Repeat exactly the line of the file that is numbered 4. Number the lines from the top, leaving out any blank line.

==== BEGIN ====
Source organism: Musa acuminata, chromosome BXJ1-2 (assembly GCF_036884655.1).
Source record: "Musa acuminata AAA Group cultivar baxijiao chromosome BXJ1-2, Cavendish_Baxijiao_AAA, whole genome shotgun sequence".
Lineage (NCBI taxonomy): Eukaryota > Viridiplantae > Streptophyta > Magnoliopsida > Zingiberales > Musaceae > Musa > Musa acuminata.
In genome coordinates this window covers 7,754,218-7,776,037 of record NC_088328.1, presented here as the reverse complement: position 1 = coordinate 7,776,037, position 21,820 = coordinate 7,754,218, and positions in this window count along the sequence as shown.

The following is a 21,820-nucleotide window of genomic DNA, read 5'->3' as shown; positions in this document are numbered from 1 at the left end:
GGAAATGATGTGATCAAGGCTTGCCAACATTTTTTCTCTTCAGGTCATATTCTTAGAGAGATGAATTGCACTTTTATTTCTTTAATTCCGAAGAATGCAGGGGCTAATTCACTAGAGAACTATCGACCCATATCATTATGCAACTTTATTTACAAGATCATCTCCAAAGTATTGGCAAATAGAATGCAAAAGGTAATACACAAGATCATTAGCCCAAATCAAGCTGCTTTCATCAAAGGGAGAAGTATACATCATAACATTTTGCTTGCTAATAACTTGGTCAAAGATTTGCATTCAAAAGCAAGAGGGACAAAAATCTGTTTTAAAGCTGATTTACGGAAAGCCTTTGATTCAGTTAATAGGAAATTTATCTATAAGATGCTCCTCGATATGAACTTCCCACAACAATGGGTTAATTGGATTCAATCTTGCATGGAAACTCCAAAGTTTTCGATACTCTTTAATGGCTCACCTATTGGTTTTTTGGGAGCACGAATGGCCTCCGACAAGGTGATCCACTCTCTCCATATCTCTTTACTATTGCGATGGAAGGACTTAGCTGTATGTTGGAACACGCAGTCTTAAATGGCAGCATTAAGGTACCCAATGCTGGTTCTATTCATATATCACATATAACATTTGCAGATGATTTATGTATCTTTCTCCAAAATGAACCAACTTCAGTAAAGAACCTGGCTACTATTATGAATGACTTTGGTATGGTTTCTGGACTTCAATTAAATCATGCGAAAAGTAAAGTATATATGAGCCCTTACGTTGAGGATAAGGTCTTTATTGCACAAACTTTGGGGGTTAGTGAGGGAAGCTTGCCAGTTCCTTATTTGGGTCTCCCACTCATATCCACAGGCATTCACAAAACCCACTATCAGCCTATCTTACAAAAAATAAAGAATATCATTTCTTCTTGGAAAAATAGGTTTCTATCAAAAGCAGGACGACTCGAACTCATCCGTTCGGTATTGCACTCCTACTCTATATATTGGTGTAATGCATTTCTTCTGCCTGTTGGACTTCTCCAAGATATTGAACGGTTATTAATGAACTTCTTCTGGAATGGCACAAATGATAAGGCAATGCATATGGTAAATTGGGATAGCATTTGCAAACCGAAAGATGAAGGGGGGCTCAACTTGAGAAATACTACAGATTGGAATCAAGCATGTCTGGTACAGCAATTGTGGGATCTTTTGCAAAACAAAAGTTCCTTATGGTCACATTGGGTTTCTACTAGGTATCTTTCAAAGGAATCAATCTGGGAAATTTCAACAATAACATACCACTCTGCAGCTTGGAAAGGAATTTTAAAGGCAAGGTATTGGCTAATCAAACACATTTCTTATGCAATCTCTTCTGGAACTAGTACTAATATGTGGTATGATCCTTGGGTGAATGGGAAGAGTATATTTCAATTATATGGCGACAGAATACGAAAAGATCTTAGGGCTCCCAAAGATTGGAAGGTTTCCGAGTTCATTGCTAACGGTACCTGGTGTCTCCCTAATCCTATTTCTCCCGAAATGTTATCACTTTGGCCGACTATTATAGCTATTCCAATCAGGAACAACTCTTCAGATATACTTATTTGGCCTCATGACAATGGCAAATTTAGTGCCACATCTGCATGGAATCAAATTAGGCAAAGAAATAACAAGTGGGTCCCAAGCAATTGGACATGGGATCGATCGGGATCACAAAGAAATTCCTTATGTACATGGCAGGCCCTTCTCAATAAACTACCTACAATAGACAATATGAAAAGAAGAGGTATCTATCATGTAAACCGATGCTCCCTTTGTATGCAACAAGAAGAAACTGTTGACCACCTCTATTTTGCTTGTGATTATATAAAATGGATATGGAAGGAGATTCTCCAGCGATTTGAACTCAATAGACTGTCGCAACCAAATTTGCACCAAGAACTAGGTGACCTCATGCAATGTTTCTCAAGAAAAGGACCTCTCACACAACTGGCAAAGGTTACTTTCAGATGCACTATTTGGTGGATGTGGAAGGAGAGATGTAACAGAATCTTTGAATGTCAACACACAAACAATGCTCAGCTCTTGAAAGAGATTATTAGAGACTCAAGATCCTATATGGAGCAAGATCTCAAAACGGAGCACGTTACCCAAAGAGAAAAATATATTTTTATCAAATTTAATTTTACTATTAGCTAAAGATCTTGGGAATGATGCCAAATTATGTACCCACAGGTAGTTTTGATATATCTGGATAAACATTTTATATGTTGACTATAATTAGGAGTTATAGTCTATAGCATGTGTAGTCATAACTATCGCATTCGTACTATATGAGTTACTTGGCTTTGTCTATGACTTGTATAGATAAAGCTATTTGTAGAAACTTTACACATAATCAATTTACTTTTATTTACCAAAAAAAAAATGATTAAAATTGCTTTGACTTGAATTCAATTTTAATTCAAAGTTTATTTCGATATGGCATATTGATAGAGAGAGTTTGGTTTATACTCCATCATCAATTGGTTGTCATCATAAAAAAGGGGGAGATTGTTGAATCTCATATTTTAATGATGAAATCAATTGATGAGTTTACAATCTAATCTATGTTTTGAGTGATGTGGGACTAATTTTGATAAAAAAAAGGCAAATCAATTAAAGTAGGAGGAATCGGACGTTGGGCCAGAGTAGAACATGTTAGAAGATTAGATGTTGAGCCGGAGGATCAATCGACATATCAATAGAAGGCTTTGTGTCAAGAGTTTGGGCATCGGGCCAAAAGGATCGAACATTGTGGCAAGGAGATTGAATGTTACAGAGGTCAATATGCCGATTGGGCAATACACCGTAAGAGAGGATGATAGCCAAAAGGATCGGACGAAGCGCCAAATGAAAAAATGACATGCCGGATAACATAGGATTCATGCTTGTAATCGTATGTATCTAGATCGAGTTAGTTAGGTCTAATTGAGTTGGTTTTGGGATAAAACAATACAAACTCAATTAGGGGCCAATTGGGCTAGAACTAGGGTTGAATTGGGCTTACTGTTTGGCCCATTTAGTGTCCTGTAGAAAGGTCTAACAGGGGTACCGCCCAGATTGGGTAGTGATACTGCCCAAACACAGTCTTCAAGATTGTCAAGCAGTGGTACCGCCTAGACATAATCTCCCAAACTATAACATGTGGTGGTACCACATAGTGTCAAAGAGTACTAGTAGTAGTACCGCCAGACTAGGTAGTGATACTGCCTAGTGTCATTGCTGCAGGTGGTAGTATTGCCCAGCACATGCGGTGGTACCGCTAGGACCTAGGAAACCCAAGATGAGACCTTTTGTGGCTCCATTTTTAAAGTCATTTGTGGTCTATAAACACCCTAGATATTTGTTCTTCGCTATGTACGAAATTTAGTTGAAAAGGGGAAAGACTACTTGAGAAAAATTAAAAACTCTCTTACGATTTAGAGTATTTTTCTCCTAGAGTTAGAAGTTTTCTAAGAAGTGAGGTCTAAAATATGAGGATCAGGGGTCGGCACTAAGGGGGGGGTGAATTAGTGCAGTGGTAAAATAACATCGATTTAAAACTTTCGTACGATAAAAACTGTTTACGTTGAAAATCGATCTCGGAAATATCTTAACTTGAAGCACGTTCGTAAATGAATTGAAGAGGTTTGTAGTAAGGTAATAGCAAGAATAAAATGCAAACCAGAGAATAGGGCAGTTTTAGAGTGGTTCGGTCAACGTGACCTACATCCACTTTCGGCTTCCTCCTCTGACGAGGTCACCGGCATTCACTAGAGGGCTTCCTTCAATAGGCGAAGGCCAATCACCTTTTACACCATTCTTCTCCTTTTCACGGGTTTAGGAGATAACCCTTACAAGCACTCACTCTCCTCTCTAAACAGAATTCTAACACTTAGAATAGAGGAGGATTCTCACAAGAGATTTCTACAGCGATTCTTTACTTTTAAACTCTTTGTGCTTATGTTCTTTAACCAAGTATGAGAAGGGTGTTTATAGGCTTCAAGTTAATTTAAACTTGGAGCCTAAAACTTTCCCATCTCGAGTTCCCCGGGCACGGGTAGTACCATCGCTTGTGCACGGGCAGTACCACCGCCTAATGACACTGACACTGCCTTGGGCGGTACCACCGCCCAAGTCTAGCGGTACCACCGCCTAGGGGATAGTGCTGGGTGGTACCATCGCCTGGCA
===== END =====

In genome coordinates this window covers 7,754,218-7,776,037 of record NC_088328.1, presented here as the reverse complement: position 1 = coordinate 7,776,037, position 21,820 = coordinate 7,754,218, and positions in this window count along the sequence as shown.